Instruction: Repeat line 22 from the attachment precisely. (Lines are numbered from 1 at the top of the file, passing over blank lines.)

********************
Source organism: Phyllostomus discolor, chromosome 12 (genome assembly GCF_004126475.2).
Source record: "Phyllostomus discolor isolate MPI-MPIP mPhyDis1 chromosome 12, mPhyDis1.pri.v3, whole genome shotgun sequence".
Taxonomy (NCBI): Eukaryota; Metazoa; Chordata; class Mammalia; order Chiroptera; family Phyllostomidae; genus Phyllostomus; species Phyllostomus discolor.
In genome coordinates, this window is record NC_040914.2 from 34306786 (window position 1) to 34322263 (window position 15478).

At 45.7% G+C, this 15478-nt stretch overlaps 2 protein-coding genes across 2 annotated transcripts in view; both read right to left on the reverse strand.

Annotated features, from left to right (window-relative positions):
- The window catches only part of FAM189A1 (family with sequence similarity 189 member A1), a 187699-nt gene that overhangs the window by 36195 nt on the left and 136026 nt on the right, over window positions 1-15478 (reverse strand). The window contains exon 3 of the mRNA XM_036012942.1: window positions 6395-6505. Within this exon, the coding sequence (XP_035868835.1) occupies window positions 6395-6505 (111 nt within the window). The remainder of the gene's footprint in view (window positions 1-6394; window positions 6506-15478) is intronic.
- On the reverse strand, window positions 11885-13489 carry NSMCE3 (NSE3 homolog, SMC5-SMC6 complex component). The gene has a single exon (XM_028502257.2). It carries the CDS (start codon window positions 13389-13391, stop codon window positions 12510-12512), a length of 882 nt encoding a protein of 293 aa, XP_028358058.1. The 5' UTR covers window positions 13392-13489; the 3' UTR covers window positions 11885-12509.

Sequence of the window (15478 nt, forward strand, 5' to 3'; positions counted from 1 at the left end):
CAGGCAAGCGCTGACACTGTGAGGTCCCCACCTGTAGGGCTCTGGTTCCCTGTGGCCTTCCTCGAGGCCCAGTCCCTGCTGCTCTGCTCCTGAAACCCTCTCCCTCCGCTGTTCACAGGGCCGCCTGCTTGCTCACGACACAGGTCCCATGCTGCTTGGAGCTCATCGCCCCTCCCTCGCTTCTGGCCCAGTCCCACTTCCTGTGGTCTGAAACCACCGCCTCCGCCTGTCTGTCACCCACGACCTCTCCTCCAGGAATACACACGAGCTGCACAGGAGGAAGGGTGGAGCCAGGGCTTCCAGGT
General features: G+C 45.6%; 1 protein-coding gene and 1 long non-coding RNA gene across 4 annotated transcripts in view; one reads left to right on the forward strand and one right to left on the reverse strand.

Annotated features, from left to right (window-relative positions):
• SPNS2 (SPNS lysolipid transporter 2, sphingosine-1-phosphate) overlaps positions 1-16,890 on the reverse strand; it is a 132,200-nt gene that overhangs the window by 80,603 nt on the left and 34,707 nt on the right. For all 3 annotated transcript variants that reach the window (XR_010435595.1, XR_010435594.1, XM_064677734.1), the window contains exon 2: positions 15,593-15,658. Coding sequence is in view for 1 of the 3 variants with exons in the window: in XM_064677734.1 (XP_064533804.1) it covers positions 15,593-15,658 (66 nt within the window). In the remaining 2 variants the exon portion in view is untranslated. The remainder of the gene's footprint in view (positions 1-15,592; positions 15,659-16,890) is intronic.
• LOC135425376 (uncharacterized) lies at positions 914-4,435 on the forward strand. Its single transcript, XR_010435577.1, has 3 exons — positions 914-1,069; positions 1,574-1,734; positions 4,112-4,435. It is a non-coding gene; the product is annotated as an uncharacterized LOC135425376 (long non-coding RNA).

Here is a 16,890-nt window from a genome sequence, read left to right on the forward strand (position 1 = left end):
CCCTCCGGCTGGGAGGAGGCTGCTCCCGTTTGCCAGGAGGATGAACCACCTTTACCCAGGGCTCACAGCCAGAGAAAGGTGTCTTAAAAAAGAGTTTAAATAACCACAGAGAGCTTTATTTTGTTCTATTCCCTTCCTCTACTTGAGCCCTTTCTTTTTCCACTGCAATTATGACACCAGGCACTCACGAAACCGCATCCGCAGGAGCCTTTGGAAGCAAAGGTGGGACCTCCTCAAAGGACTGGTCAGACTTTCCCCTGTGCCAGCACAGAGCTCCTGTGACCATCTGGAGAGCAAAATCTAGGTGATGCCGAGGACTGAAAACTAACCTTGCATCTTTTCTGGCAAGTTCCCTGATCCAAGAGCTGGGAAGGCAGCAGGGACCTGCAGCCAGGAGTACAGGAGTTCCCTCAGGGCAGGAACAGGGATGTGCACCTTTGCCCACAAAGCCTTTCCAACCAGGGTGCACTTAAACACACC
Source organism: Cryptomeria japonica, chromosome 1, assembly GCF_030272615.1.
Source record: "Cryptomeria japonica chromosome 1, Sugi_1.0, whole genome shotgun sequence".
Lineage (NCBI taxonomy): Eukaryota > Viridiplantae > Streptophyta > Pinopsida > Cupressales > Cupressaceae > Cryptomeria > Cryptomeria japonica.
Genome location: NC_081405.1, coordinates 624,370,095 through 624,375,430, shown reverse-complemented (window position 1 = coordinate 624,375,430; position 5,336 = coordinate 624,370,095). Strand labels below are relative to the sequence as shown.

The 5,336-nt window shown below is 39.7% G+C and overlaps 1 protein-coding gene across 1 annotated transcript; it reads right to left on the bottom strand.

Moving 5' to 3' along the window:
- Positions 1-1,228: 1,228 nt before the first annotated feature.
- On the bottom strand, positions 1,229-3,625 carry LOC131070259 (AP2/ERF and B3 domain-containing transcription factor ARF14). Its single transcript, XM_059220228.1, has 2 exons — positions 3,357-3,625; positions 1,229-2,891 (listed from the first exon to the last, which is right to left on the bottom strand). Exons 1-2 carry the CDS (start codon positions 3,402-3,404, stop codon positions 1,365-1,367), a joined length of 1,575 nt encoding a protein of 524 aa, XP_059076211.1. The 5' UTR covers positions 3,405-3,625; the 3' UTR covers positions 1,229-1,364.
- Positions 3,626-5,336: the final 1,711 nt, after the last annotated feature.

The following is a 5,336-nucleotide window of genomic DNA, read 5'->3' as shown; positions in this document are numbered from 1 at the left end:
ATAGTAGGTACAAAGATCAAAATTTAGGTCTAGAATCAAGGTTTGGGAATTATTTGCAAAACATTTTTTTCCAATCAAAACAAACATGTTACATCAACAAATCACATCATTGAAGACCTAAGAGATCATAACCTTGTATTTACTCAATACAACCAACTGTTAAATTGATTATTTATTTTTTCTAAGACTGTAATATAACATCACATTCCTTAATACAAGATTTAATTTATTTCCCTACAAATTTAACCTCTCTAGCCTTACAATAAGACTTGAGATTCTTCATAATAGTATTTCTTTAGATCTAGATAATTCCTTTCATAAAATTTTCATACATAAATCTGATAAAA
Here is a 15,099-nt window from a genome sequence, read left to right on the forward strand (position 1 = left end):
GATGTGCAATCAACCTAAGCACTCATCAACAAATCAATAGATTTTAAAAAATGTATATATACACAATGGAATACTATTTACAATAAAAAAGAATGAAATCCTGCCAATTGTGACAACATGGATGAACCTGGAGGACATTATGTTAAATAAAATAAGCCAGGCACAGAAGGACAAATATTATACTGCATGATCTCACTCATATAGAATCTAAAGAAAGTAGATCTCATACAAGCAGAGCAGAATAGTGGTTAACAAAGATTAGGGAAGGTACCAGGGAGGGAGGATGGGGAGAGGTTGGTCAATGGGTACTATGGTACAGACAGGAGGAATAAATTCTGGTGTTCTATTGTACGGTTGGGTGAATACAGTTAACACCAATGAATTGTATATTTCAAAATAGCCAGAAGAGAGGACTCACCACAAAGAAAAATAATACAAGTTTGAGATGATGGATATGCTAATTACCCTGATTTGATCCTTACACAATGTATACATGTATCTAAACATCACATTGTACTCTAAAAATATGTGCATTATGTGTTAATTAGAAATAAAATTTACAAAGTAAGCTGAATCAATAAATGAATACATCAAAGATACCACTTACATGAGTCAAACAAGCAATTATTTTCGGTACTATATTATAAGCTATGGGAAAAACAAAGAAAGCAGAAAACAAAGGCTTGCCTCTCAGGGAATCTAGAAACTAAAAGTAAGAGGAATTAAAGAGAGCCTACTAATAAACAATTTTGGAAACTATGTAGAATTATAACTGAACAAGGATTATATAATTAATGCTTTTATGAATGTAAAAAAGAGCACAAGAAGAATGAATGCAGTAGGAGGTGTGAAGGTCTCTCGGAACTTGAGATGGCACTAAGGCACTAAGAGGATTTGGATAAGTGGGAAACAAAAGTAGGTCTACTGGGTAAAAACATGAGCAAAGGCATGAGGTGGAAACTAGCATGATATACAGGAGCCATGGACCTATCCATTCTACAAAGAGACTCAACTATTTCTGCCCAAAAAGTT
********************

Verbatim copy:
Moving 5' to 3' along the window: